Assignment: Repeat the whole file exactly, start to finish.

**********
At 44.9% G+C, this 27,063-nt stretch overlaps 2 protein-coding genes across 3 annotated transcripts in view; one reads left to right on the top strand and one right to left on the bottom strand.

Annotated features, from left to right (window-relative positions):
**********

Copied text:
At 44.9% G+C, this 27,063-nt stretch overlaps 2 protein-coding genes across 3 annotated transcripts in view; one reads left to right on the top strand and one right to left on the bottom strand.

Annotated features, from left to right (window-relative positions):